Wednesday, September 12, 2012

Too Much Monkey Business?

When I tell people that I was chased by a monkey, they almost invariably ask, "How big was it?" Like there's some threshold size at which it becomes acceptable to choose discretion over valor when confronted by a disgruntled simian.  I didn't get an accurate gauge of the monkey's weight; I was too busy noting its surprising speed and the huge teeth it seemed awfully fond of displaying.  My completely undignified retreat is pretty funny to picture now - my Teva® sandals slapping on an unevenly cobbled downhill path  as I tried to maintain speed without wiping out - but, as the saying goes, at the time it wasn't so funny.

396 steps of monkeys
(Prachuap Khiri Khan)

It's quite easy to get up close and personal, perhaps too personal, with monkeys in Thailand. Some towns, such as Lopburi, are famous for their  resident troops, attracting tourists who can easily find themselves surrounded by a bunch of swingers in every sense of the word.

Visitors can often choose to do more than just watch the swirl of activity. At some sites you can purchase food to feed the monkeys. While Buddhists may do so to "make merit," others just enjoy taking part in the unique experience. Throwing the food (bananas, corn, nuts) in the general vicinity of the animals and watching their hierarchy noisily assert itself is always a feeding option, but sometimes you can literally hand the food out as if it were Halloween and  a bunch of really short nervous kids all arrived wearing the same costume.

Click below for more photos and the rest of the article.

Hey, that was our bottle!
The experience can be a lot of fun, providing great photo opportunities and even insight into monkey behavior, but animals who have lost their natural fear of humans, especially those who have come to expect food from their two-legged cousins, can be problematic, if not dangerous.  My friends and I have lost two water bottles to sneak thieves that we didn't see until they were already scampering away. That wasn't a big deal, more of a funny surprise, but if a monkey takes a more direct approach to wealth redistribution, it can be quite scary. The monkey I fled had blocked my path (I was in a small town visiting an abandoned temple) and seemed to be demanding some sort of toll. My efforts to scare him away were futile so I ended up throwing some trash to distract him and sprinting for safety with my nemesis in hot pursuit.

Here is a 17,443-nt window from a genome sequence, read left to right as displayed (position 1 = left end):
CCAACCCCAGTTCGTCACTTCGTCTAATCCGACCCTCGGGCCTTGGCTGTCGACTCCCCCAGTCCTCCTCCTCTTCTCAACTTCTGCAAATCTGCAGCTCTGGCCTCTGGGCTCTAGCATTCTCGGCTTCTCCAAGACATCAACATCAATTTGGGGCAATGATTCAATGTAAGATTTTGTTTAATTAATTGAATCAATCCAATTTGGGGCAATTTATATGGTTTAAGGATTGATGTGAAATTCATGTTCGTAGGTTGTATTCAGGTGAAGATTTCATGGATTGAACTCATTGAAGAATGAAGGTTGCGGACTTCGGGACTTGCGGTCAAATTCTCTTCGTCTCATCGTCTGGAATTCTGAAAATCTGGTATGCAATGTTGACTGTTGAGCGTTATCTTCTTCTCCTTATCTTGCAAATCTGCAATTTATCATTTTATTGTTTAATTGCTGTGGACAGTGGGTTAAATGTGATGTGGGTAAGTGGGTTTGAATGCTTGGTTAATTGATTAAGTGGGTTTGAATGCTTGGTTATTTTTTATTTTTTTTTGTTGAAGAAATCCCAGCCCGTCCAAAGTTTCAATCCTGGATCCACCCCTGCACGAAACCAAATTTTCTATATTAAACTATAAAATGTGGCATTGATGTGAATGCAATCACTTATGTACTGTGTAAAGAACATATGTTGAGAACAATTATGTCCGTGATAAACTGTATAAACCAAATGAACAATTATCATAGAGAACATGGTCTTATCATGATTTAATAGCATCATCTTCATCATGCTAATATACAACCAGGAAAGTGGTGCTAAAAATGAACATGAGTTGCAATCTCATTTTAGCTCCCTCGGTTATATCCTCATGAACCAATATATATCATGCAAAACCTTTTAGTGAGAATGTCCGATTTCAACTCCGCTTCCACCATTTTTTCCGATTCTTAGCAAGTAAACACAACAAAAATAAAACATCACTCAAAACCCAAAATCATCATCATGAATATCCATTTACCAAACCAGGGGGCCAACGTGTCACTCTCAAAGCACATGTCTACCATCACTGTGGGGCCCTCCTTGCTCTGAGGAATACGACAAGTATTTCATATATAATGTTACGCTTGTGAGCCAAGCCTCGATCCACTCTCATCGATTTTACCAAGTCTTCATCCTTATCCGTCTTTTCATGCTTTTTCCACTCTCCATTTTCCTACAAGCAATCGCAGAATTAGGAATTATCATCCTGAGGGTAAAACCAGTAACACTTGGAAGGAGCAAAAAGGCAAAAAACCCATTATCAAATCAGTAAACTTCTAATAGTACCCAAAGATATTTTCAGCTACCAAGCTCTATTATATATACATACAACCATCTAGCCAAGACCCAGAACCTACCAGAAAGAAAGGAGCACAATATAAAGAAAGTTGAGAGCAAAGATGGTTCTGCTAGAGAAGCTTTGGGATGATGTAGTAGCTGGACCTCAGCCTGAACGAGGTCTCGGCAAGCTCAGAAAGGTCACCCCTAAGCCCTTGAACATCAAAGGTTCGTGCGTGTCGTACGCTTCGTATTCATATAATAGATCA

I'd say that people should use common sense, but of course they (and I) pretty much abandon that when we choose to venture into the middle of a bunch of decidedly untame animals. I generally try to ask locals about the aggressiveness level of the monkeys, though one person's "naughty" can be another person's "borderline homicidal." If I'm at all concerned, I make sure I'm not the only human in the vicinity, not that there's any guaranty of safety in numbers.

I'm no expert, but I do know not to bring food containers (ie. plastic bags in the places I've visited) around the monkeys unless I plan to part with their contents. I'm not sure what the couple in the photos on this page intended, but they certainly had a bad minute or so when they strolled by a group of monkeys carrying, of all things, a plainly visible bag of bananas, and then tried to keep the bag away from a clearly food-aggressive monkey.

All's well that ends well, I suppose. The couple slunk away physically unscathed, having lost the bananas but gained a great story, perhaps the centerpiece of their travel tales. I don't envy them the experience, but I'm slightly jealous of the story. I can almost hear the guy telling it: "So I told the damn thing in no uncertain terms to 'Piss off!' Which it did...but with all our bananas!"

I'll continue to visit monkey sites because for me the rewards outweigh the risks. It can be nerve-wracking to walk through the midst of a troop as it noisily fights and feeds, but there's nothing wrong with leaving one's comfort zone every now and then. It's almost certainly more dangerous to use Thailand's notoriously speedy van service than to stroll among monkeys that generally ignore you if you don't have food. But I won't forget that the monkeys aren't tame or even predictable, or that I'm not as fleet of foot as I used to be.

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Gotta Gettaway by Josh Lewis is licensed under a Creative Commons Attribution-NonCommercial-NoDerivs 3.0 Unported License.